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Don’t miss Melissa Leddy’s newest short fiction e-book, “This Is Just a Story.” Fun, timely and thought-provoking.

New Baby in the House: 5 Must-Haves for Your Older Child

I became a mom for the second time about a year ago. My take-two crack at motherhood was a lot different from the first one: I knew what to expect this time around. I also knew the baby products that I did and didn’t need (crucial: diapers, and lots of them; not so much: diaper wipes warmer).

I didn’t know, though, that I needed to invest in some products for another member of the family: my older child, who was 3 when her younger sister arrived on the scene. As it turns out, I spent more time and $$ buying items for my older child rather than my newborn baby, who made do with many of her big sister’s hand-me-downs.

These things helped Numero Uno adjust to life with a sibling. Here you go, second-time moms and dads: five must-haves for your older child once baby comes home.

1. Easy-to-open snacks. The first few weeks after giving birth, you’ll have about two minutes tops to feed your older child breakfast (Cheerios), lunch (more Cheerios), and dinner (hmm…Cheerios?). And she’ll need snacks throughout the day, too.

I found it helpful to keep a variety of easy-to-open snacks, in easy-to-reach shelves in the pantry and refrigerator, handy for my 3-year-old. Think a box of crackers, a bag of Craisins, cheese sticks, and prewashed containers of fruit. This way, you’ll be able to feed and rock the baby to sleep without being interrupted (“Mom!”) to help slice an apple.

2. Activities for home. It can be hard to take your older child to their once-beloved library story time, swim lesson and gymnastics class with a baby in tow, especially in the first month. So plan some home-based activities to keep your kiddo entertained, but more simply at home.

Some examples: My older daughter can play for a long time with figurines such as Calico Critters and the cast from “Doc McStuffins,” setting up scenes and making up stories for them.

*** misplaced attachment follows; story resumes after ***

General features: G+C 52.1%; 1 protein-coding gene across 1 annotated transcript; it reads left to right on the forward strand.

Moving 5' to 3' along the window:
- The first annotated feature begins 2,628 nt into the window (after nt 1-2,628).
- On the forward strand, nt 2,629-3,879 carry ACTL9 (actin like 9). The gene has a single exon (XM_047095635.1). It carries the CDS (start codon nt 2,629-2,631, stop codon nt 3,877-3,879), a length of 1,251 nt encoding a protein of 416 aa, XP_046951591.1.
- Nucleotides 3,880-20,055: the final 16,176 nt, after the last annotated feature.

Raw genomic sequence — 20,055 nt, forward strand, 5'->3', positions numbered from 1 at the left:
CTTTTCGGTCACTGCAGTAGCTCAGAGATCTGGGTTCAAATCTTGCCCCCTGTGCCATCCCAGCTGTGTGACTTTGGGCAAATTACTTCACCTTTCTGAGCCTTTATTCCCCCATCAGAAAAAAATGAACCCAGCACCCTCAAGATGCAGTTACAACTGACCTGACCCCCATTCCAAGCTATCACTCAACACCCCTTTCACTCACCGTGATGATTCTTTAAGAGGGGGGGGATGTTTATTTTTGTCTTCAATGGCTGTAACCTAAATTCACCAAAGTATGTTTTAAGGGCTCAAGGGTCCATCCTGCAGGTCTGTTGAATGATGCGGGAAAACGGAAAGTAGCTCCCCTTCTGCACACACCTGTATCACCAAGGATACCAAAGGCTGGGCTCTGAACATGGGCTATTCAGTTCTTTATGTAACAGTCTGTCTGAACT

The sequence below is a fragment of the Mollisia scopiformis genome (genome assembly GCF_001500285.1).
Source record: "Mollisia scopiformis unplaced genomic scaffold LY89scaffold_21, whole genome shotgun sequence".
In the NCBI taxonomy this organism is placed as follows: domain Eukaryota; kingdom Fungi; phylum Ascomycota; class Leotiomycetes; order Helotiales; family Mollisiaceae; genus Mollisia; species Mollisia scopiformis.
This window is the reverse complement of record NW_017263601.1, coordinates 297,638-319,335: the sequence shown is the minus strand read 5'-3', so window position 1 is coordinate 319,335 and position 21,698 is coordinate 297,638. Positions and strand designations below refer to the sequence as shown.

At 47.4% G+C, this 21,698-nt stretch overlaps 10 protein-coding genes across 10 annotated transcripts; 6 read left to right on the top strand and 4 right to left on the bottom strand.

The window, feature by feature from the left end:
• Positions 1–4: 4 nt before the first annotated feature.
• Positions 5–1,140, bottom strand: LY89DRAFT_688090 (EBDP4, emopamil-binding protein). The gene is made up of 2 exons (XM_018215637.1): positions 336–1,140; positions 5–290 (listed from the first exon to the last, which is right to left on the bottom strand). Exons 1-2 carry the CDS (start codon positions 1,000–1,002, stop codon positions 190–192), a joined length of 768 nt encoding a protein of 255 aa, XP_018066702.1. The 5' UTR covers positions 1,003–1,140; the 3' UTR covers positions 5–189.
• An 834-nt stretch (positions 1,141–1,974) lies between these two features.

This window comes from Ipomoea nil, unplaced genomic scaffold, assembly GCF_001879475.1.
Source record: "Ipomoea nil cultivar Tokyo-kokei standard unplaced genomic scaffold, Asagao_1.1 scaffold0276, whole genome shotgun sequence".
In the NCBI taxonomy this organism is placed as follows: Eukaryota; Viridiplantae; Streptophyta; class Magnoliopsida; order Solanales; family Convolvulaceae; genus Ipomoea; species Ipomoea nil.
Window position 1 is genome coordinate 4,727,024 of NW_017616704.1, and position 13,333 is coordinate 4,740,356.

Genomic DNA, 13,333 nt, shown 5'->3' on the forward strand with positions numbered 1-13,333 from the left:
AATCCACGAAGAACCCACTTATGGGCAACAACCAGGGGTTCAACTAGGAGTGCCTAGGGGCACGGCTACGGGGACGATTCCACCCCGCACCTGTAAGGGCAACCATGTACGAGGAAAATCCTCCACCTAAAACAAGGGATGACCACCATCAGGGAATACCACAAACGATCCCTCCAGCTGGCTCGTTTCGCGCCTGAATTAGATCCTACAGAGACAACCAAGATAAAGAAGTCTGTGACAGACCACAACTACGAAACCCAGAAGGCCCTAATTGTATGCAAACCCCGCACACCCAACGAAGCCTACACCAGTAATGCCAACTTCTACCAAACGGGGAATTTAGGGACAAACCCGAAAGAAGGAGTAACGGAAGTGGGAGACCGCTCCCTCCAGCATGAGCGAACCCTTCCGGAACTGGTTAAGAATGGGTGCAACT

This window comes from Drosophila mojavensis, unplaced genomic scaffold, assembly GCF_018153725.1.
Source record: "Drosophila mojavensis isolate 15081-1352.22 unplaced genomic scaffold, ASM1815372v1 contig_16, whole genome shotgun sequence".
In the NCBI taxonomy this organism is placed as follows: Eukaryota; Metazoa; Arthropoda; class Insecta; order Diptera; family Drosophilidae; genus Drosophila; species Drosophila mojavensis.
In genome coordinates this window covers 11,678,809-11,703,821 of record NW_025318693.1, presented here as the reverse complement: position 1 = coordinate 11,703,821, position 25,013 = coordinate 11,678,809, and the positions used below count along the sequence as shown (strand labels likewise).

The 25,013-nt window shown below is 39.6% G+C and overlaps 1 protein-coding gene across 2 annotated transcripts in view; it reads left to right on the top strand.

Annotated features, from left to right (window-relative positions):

She also loves getting dressed up and acting out stories herself. Stores from Barnes & Noble to Party City sell great dress-up gear, for boys and girls alike, that can double as Halloween costumes come fall.

One more idea: a parachute like this one. There are so many things kids can do with a parachute.

New Baby in the House

3. An activity for outside the home. All that being said, it’s nice to have one activity outside the home that’s just for your older child, so that he/she feels special. Since my baby was born, my older daughter has been taking a dance class, which she’s grown to love. She feels special getting outfitted in her tights, leotard and bun, knowing that Mommy and Baby are taking her to something that’s “just for her.” 

4. DVD’s. Because there will be times when you’ll need to know your kiddo won’t run to the nursery just when the baby’s about to fall asleep. You’ll need a tried-and-true “babysitter” that will keep your child’s attention for an extended period of time. Common Sense Media has this great online resource of age-appropriate movie lists. I especially love the section entitled “TV and Movies That Promote Empathy.”

5. Bubble bath. A lot of times, I needed to give my older daughter a bath while holding my baby. In the beginning, Daughter No. 1 pouted because I wasn’t giving her my undivided attention.

Bubble bath, such as this one, helps with this problem. I can quickly wash my older daughter, and then give her some time to play with the bubbles while chilling on the bathroom floor with my baby and counting down to the moment I can enjoy a glass of bubbly myself.

Good luck, moms and dads!

Photo credit: StockSnap.io